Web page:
Also known as mutton pies, these have a very long history. In the middle ages, they were frowned upon by the Scottish church, viewed as luxurious, decadent English-style food. In later centuries, they proved to be convenient and sustaining snacks for working people, who would buy them hot from pie-men or pie-wives in the city streets. The space on top of the pie, created by the raised crust, would sometimes be filled with gravy, beans or mashed potato.
Preheat your oven to 200°C/gas 6. Choose a baking tray that has an edge and line it with parchment.
First make the filling. Mix the ingredients together, seasoning well and working the liquid into the meat. Divide into 4 portions and mould into balls. Refrigerate while you make the pastry.
Have ready 4 strips of greaseproof paper, about 5cm deep and 25cm long, to wrap around the pies. You’ll also need 4 pieces of string to secure the paper.
To make the pastry, heat the water, salt and lard in a saucepan until just boiling. Pour the mixture onto the flour and mix together with a spoon. Once cool enough to handle, tip onto a floured surface and knead into a smooth dough.
Working as quickly as you can, cut off a quarter of the pastry and set aside. Divide the remaining dough into 4 balls. Roll out each ball to an 18cm circle, about 5mm thick. Roll out the remaining pastry and cut out 4 circular lids, 10cm in diameter. Place a ball of filling on each large circle of pastry. Gather the pastry around the meat and bring up the sides to form the shape of a pork pie. Keep stretching the pastry so it comes above the meat by around 2cm. Dampen the edges of the pies with water and press the lids on top of the filling. Seal the edges together with your fingers. Wrap a strip of greaseproof paper around the pie and secure with string, to make sure the pie holds its shape when cooked. This is much easier if you have someone to help you. Repeat until you have 4 pies.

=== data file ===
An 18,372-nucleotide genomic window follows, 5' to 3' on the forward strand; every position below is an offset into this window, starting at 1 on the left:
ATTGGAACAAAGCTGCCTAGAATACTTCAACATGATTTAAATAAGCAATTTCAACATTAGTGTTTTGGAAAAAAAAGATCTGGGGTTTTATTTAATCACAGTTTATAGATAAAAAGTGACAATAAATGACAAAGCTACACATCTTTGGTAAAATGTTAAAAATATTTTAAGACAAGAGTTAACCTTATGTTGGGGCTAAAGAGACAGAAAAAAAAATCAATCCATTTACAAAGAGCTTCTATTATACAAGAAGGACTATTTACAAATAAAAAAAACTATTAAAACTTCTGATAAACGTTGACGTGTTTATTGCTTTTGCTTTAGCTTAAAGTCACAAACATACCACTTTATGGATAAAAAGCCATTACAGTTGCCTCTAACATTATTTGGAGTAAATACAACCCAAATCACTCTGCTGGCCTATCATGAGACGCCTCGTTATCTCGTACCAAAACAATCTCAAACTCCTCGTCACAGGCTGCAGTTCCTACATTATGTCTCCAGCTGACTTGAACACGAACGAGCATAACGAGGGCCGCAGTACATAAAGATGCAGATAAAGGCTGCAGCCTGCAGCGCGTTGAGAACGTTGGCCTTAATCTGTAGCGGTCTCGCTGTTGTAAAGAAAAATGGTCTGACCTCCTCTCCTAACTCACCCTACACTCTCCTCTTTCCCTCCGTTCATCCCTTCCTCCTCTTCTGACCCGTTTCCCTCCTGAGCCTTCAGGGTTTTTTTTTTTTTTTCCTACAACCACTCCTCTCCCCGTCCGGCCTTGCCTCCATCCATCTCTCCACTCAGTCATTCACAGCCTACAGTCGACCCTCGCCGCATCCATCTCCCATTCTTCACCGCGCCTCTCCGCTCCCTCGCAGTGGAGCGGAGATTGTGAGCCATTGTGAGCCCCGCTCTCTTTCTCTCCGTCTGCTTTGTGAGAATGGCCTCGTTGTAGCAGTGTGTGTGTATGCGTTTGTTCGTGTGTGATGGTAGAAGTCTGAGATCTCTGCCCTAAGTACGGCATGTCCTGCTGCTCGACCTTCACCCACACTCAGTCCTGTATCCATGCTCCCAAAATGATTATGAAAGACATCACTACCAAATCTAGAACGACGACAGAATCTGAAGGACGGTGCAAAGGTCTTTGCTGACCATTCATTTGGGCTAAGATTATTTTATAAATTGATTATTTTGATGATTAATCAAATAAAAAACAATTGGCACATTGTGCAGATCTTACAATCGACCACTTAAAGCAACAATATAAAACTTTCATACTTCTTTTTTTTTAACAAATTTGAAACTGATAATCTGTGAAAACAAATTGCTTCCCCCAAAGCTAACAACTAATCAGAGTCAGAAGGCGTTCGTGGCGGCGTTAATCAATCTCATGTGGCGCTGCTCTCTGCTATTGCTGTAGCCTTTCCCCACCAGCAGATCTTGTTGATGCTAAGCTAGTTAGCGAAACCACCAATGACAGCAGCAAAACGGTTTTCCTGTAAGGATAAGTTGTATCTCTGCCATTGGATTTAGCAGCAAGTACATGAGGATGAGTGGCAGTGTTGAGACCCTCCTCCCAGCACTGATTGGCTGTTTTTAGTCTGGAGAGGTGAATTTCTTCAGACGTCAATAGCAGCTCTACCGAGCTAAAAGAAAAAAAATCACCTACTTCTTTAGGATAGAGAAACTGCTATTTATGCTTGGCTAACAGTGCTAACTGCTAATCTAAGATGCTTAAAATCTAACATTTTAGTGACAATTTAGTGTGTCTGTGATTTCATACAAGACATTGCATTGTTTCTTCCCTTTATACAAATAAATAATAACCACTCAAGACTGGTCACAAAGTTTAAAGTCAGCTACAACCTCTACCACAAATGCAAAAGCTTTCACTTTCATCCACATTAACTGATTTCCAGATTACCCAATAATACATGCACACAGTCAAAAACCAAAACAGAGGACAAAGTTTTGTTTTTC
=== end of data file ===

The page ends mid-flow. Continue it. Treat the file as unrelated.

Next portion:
Put the pies on the baking tray and cut a steam hole in the centre of each. Brush with egg yolk. Leave to rest in the fridge for 30 minutes, then bake for 35–40 minutes until golden brown. Serve hot.
Nutritional analysis per serving (4 servings)
Note: The information shown is Edamam's estimate based on available ingredients and preparation. It should not be considered a substitute for a professional nutritionist's advice.
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